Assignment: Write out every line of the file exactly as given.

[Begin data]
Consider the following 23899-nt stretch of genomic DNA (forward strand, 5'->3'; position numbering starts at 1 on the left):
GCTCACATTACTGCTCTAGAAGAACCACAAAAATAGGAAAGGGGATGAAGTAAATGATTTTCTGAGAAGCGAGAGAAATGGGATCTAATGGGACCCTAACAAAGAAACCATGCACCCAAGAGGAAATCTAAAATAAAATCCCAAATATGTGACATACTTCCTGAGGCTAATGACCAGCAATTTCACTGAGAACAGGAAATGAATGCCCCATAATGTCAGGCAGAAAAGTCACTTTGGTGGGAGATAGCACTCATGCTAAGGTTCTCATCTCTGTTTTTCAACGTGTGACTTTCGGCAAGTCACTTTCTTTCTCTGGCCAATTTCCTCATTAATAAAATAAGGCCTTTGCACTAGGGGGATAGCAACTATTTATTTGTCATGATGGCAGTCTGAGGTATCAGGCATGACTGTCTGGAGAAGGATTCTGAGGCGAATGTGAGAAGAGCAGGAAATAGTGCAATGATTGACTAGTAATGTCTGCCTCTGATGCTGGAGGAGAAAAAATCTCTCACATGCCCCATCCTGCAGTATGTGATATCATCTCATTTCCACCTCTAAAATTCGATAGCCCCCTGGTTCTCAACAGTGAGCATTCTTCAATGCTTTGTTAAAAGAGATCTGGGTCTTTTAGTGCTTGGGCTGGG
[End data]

Consider the following 23899-nt stretch of genomic DNA (forward strand, 5'->3'; position numbering starts at 1 on the left):
GCTCACATTACTGCTCTAGAAGAACCACAAAAATAGGAAAGGGGATGAAGTAAATGATTTTCTGAGAAGCGAGAGAAATGGGATCTAATGGGACCCTAACAAAGAAACCATGCACCCAAGAGGAAATCTAAAATAAAATCCCAAATATGTGACATACTTCCTGAGGCTAATGACCAGCAATTTCACTGAGAACAGGAAATGAATGCCCCATAATGTCAGGCAGAAAAGTCACTTTGGTGGGAGATAGCACTCATGCTAAGGTTCTCATCTCTGTTTTTCAACGTGTGACTTTCGGCAAGTCACTTTCTTTCTCTGGCCAATTTCCTCATTAATAAAATAAGGCCTTTGCACTAGGGGGATAGCAACTATTTATTTGTCATGATGGCAGTCTGAGGTATCAGGCATGACTGTCTGGAGAAGGATTCTGAGGCGAATGTGAGAAGAGCAGGAAATAGTGCAATGATTGACTAGTAATGTCTGCCTCTGATGCTGGAGGAGAAAAAATCTCTCACATGCCCCATCCTGCAGTATGTGATATCATCTCATTTCCACCTCTAAAATTCGATAGCCCCCTGGTTCTCAACAGTGAGCATTCTTCAATGCTTTGTTAAAAGAGATCTGGGTCTTTTAGTGCTTGGGCTGGG